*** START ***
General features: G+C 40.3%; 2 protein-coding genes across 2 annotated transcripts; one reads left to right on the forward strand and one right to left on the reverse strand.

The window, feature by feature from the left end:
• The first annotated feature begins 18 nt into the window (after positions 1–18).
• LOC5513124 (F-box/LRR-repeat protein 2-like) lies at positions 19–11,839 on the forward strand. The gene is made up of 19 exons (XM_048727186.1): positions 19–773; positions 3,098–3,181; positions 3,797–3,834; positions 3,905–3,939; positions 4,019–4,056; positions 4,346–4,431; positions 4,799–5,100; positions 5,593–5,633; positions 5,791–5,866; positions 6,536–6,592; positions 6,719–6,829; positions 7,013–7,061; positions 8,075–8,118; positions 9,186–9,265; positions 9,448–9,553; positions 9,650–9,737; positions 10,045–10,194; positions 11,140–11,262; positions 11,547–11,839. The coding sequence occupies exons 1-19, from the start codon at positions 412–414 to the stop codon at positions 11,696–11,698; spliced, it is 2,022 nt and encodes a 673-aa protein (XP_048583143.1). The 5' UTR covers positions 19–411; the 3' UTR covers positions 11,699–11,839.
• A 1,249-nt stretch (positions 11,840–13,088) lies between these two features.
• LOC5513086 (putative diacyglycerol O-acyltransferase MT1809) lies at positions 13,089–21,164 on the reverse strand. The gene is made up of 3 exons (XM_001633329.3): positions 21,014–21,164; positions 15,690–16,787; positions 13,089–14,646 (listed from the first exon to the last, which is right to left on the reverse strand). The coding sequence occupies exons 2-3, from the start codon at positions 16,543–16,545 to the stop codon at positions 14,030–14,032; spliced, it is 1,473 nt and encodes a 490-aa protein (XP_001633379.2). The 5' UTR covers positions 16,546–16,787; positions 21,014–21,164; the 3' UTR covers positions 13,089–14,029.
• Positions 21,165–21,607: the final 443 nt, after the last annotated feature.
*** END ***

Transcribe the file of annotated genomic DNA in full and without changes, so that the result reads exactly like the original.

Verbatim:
General features: G+C 40.3%; 2 protein-coding genes across 2 annotated transcripts; one reads left to right on the forward strand and one right to left on the reverse strand.

The window, feature by feature from the left end:
• The first annotated feature begins 18 nt into the window (after positions 1–18).
• LOC5513124 (F-box/LRR-repeat protein 2-like) lies at positions 19–11,839 on the forward strand. The gene is made up of 19 exons (XM_048727186.1): positions 19–773; positions 3,098–3,181; positions 3,797–3,834; positions 3,905–3,939; positions 4,019–4,056; positions 4,346–4,431; positions 4,799–5,100; positions 5,593–5,633; positions 5,791–5,866; positions 6,536–6,592; positions 6,719–6,829; positions 7,013–7,061; positions 8,075–8,118; positions 9,186–9,265; positions 9,448–9,553; positions 9,650–9,737; positions 10,045–10,194; positions 11,140–11,262; positions 11,547–11,839. The coding sequence occupies exons 1-19, from the start codon at positions 412–414 to the stop codon at positions 11,696–11,698; spliced, it is 2,022 nt and encodes a 673-aa protein (XP_048583143.1). The 5' UTR covers positions 19–411; the 3' UTR covers positions 11,699–11,839.
• A 1,249-nt stretch (positions 11,840–13,088) lies between these two features.
• LOC5513086 (putative diacyglycerol O-acyltransferase MT1809) lies at positions 13,089–21,164 on the reverse strand. The gene is made up of 3 exons (XM_001633329.3): positions 21,014–21,164; positions 15,690–16,787; positions 13,089–14,646 (listed from the first exon to the last, which is right to left on the reverse strand). The coding sequence occupies exons 2-3, from the start codon at positions 16,543–16,545 to the stop codon at positions 14,030–14,032; spliced, it is 1,473 nt and encodes a 490-aa protein (XP_001633379.2). The 5' UTR covers positions 16,546–16,787; positions 21,014–21,164; the 3' UTR covers positions 13,089–14,029.
• Positions 21,165–21,607: the final 443 nt, after the last annotated feature.